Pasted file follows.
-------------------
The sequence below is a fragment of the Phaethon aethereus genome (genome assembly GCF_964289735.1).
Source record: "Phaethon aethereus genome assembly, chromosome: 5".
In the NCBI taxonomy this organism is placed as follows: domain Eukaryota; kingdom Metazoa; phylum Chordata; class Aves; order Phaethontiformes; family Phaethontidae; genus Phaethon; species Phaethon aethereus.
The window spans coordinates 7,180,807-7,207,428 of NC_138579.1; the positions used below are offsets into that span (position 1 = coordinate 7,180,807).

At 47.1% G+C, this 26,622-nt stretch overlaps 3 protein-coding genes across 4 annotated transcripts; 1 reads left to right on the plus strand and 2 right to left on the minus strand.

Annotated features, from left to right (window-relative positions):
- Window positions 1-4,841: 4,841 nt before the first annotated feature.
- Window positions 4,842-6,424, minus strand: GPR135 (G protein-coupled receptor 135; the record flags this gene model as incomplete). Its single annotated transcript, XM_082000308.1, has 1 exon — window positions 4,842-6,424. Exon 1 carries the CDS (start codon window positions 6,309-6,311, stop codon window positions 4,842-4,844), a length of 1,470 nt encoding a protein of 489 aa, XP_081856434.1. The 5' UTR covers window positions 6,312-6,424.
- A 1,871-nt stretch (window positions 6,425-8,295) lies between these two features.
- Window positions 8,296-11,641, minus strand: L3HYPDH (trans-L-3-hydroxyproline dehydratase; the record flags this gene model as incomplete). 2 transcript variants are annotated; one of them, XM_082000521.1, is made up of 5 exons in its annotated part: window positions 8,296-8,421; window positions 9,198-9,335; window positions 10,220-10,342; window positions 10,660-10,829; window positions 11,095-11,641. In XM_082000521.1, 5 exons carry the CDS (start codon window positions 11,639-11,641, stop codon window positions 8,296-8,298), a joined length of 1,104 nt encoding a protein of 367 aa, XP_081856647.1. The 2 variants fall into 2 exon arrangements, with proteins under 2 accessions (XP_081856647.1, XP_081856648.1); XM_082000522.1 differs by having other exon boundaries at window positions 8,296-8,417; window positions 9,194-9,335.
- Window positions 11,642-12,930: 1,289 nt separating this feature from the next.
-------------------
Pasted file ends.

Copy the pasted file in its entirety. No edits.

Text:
The sequence below is a fragment of the Phaethon aethereus genome (genome assembly GCF_964289735.1).
Source record: "Phaethon aethereus genome assembly, chromosome: 5".
In the NCBI taxonomy this organism is placed as follows: domain Eukaryota; kingdom Metazoa; phylum Chordata; class Aves; order Phaethontiformes; family Phaethontidae; genus Phaethon; species Phaethon aethereus.
The window spans coordinates 7,180,807-7,207,428 of NC_138579.1; the positions used below are offsets into that span (position 1 = coordinate 7,180,807).

At 47.1% G+C, this 26,622-nt stretch overlaps 3 protein-coding genes across 4 annotated transcripts; 1 reads left to right on the plus strand and 2 right to left on the minus strand.

Annotated features, from left to right (window-relative positions):
- Window positions 1-4,841: 4,841 nt before the first annotated feature.
- Window positions 4,842-6,424, minus strand: GPR135 (G protein-coupled receptor 135; the record flags this gene model as incomplete). Its single annotated transcript, XM_082000308.1, has 1 exon — window positions 4,842-6,424. Exon 1 carries the CDS (start codon window positions 6,309-6,311, stop codon window positions 4,842-4,844), a length of 1,470 nt encoding a protein of 489 aa, XP_081856434.1. The 5' UTR covers window positions 6,312-6,424.
- A 1,871-nt stretch (window positions 6,425-8,295) lies between these two features.
- Window positions 8,296-11,641, minus strand: L3HYPDH (trans-L-3-hydroxyproline dehydratase; the record flags this gene model as incomplete). 2 transcript variants are annotated; one of them, XM_082000521.1, is made up of 5 exons in its annotated part: window positions 8,296-8,421; window positions 9,198-9,335; window positions 10,220-10,342; window positions 10,660-10,829; window positions 11,095-11,641. In XM_082000521.1, 5 exons carry the CDS (start codon window positions 11,639-11,641, stop codon window positions 8,296-8,298), a joined length of 1,104 nt encoding a protein of 367 aa, XP_081856647.1. The 2 variants fall into 2 exon arrangements, with proteins under 2 accessions (XP_081856647.1, XP_081856648.1); XM_082000522.1 differs by having other exon boundaries at window positions 8,296-8,417; window positions 9,194-9,335.
- Window positions 11,642-12,930: 1,289 nt separating this feature from the next.